When you think of foods high in vitamin C, oranges probably come to mind—but strawberries are also a great source of this antioxidant, with 100 percent (nearly 100 milligrams) of your daily requirement in just one cup of sliced berries. “Foods rich in vitamin C can help boost your immunity, especially during cold and flu season,” says Sheth. However, keep in mind that research suggests that vitamin C can’t prevent the common cold, but it may reduce its severity and duration.
They keep your brain sharp
A 2012 study from the Annals of Neurology found that regularly eating strawberries may slow cognitive decline in older women, which the researchers attributed to high levels of flavonoids (aka, the anti-inflammatory substances found in plants). “It’s probably a similar effect as the cardiovascular studies have found,” says Caspero. “Antioxidants have an effect on all blood vessels, and a healthy blood flow is essential to brain health.”
They satisfy your sweet tooth
There’s a reason strawberries are often called nature’s candy: At their peak, they’re as sweet as any sugary treat! But unlike a box of candy, they contain three grams of fiber per serving, which helps keep your blood sugar levels stable (aka, you’re less likely to get hangry). “You’re getting fiber, so your blood sugar will not spike as quickly compared to a cup of juice,” says Sheth.
They can help you lose weight
Strawberries’ high fiber content helps control cravings; plus, they’re super low in calories. “At only about 150 calories, they’re a nutrient-rich, fiber-rich snack that helps with weight loss,” says Caspero. That said, they’re low in protein so it’s a good idea to pair strawberries with a serving of protein or healthy fat, like plain yogurt or hard cheese, to bump up the filling factor.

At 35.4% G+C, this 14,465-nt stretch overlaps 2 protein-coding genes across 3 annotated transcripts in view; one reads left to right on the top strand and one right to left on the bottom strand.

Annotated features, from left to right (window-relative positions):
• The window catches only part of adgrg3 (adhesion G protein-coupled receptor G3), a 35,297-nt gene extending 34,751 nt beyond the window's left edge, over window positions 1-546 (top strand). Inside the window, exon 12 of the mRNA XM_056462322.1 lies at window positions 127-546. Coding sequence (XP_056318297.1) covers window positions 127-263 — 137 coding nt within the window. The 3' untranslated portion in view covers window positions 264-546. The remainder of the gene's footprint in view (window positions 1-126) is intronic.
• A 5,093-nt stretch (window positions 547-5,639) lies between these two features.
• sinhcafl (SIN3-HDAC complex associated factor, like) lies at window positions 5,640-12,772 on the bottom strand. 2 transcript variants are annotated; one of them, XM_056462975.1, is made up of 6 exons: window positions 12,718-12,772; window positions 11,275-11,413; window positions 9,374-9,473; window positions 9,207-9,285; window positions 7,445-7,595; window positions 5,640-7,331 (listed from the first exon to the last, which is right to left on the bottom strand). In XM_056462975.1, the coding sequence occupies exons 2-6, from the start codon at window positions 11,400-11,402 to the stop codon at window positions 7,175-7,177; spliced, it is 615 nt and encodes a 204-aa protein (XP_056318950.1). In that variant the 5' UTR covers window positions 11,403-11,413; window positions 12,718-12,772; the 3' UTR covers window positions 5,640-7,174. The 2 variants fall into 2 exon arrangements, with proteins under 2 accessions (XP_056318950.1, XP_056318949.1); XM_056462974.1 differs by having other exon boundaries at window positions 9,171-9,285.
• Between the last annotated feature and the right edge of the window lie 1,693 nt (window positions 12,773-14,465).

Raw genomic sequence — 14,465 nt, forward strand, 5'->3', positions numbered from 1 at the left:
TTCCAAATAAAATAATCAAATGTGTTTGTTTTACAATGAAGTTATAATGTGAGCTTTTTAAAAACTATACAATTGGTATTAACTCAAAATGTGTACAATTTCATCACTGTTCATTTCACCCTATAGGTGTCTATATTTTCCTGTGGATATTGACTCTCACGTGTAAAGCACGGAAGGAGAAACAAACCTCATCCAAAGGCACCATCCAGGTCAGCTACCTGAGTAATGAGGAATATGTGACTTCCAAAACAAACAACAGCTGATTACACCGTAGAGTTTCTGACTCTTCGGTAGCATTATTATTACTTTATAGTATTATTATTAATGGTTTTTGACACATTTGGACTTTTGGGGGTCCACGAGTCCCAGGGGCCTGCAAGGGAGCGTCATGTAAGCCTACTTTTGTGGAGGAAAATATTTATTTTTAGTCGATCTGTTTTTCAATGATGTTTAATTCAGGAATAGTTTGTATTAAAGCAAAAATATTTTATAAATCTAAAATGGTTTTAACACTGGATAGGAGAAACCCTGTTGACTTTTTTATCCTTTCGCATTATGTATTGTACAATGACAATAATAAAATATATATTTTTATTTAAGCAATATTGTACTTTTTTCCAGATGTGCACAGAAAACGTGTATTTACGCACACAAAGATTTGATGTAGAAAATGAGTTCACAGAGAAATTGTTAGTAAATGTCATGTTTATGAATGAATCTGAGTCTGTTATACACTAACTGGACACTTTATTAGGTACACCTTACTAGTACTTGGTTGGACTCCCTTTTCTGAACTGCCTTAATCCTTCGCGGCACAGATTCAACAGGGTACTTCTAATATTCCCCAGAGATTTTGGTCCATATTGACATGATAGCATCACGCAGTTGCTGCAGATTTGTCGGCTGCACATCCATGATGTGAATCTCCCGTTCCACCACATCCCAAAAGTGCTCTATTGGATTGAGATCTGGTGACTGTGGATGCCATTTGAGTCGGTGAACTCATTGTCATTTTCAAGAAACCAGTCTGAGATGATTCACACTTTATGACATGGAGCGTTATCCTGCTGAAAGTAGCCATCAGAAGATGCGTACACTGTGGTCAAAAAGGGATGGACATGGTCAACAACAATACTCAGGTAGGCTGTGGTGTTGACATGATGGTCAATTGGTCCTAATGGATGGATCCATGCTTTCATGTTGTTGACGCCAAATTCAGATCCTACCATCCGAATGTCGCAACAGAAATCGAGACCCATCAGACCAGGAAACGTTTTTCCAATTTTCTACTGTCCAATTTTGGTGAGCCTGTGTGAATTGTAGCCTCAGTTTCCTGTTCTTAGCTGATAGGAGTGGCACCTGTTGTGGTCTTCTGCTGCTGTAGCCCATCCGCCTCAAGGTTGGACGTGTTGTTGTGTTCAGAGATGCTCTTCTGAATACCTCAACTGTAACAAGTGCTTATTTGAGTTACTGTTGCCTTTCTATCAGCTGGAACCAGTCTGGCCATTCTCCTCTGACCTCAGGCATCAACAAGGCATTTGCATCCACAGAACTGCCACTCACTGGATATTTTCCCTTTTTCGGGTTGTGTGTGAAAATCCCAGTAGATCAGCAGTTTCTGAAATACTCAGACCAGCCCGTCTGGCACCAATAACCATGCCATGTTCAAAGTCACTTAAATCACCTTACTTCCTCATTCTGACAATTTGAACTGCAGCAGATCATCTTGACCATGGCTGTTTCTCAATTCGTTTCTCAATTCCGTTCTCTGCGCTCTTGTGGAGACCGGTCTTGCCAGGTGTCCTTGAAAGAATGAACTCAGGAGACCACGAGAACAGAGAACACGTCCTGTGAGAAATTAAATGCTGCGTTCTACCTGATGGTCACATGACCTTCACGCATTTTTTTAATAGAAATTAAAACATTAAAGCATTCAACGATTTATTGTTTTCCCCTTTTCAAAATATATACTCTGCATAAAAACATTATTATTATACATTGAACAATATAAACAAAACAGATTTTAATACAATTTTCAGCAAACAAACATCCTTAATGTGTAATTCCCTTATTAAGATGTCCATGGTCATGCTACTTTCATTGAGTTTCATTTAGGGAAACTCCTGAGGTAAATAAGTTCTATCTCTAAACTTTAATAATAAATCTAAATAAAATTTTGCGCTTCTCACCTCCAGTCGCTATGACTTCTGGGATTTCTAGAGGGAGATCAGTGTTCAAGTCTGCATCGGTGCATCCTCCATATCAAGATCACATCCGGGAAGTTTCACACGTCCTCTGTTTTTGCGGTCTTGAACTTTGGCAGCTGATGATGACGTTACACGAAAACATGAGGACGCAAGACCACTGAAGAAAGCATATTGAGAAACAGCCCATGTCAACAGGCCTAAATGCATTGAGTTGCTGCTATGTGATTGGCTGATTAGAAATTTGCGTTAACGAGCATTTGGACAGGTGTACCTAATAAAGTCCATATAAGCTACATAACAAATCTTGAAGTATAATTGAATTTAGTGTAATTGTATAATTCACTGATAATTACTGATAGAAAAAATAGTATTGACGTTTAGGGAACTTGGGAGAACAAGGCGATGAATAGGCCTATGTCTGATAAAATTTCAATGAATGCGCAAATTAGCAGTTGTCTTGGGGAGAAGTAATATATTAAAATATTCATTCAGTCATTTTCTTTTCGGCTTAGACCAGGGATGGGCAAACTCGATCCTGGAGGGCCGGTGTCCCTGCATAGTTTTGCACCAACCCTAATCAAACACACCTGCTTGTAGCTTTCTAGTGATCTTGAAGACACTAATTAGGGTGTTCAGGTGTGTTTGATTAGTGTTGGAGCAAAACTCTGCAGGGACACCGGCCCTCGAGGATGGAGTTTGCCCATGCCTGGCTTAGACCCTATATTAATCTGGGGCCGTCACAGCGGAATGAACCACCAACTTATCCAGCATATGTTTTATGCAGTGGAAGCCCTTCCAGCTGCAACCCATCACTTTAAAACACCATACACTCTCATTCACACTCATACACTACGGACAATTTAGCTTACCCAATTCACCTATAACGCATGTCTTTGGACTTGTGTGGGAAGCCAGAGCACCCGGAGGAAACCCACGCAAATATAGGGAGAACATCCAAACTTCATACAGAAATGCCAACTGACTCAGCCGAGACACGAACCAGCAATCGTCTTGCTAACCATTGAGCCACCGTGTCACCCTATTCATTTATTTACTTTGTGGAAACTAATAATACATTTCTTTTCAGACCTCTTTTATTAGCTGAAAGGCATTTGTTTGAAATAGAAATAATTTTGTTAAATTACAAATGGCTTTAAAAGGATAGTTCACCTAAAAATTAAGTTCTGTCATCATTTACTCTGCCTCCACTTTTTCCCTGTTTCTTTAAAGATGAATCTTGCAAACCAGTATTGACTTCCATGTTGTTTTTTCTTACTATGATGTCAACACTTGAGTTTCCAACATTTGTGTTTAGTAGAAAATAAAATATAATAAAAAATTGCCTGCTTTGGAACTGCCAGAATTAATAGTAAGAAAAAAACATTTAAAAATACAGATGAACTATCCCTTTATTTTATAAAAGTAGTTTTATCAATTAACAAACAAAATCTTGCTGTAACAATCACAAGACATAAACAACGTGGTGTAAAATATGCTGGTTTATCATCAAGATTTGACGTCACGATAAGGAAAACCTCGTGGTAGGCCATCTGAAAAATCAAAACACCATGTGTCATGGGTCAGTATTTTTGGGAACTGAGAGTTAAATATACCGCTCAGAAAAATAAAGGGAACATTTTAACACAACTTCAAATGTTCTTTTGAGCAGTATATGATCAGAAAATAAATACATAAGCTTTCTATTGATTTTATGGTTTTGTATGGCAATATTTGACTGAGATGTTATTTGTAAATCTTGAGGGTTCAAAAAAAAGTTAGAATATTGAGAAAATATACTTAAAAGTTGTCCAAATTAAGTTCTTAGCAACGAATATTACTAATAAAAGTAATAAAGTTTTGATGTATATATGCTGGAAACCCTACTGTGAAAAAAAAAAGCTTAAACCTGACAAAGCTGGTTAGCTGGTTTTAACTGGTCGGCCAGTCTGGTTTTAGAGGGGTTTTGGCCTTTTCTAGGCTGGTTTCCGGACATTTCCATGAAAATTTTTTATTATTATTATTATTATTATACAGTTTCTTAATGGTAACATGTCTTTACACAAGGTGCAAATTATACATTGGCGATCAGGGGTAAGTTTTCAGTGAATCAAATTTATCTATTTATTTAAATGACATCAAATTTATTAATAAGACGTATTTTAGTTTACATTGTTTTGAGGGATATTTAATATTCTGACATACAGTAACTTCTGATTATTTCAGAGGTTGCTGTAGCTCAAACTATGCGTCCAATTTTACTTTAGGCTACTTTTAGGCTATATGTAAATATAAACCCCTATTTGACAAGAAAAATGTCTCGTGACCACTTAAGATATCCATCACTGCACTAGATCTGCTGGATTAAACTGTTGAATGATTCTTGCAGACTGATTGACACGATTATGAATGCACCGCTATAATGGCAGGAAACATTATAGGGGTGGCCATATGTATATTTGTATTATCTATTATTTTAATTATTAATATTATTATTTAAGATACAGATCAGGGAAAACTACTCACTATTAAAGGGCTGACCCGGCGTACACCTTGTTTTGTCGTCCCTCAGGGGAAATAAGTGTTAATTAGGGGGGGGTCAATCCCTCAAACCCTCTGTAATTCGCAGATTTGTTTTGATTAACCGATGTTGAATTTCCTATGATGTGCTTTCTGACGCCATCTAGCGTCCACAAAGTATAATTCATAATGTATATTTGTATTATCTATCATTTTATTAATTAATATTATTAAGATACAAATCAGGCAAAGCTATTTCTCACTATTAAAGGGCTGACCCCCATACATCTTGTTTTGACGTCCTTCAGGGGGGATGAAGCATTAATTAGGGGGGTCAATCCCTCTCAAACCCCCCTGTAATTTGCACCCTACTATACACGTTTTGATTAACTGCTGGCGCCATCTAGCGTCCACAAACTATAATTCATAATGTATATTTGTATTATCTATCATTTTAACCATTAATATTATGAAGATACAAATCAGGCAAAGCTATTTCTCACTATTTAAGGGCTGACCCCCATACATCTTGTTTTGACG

They can help prevent birth defects
If you’re pregnant, getting enough folic acid is crucial since the vitamin can help prevent defects to your baby’s neural tube (the foundational brain and spinal structure), which can result in anencephaly and spina bifida. Enter: strawberries. “For women who want to get pregnant, strawberries are a good source of folate, at 10 percent of your daily recommended intake,” says Caspero.
How many strawberries should you eat each day?
A serving of strawberries is one cup of sliced berries, or about eight whole strawberries. Since one serving has only about 50 calories, you pretty much can’t overdo it: Even four servings is just 200 calories—and it’s hard to imagine eating more than four cups of berries in a day.
Keep in mind that eating whole strawberries and drinking them in juice form is not the same thing. “When the juice is extracted, the fiber has been taken out, and that has a different effect,” Caspero explains. Without the fiber, strawberry juice may actually spike your blood sugar levels instead of stabilizing them.
Concerned because strawberries are high on the dirty dozen list—and organic strawberries are out of your budget? “By far, the majority of studies into the benefits of fruit don’t use organic berries. The benefits of the fruit far outweigh the disadvantages of pesticides,” says Caspero. If you can only afford conventional strawberries, pesticide residue is easily washed off by just running them under water.
Ready to add more strawberries to your diet? Eat whole strawberries as a quick snack, slice them on top of oatmeal or yogurt, or add them to salads. When strawberries aren’t in season, Caspero recommends adding a dash of balsamic vinegar on top—the acid boosts their sweetness.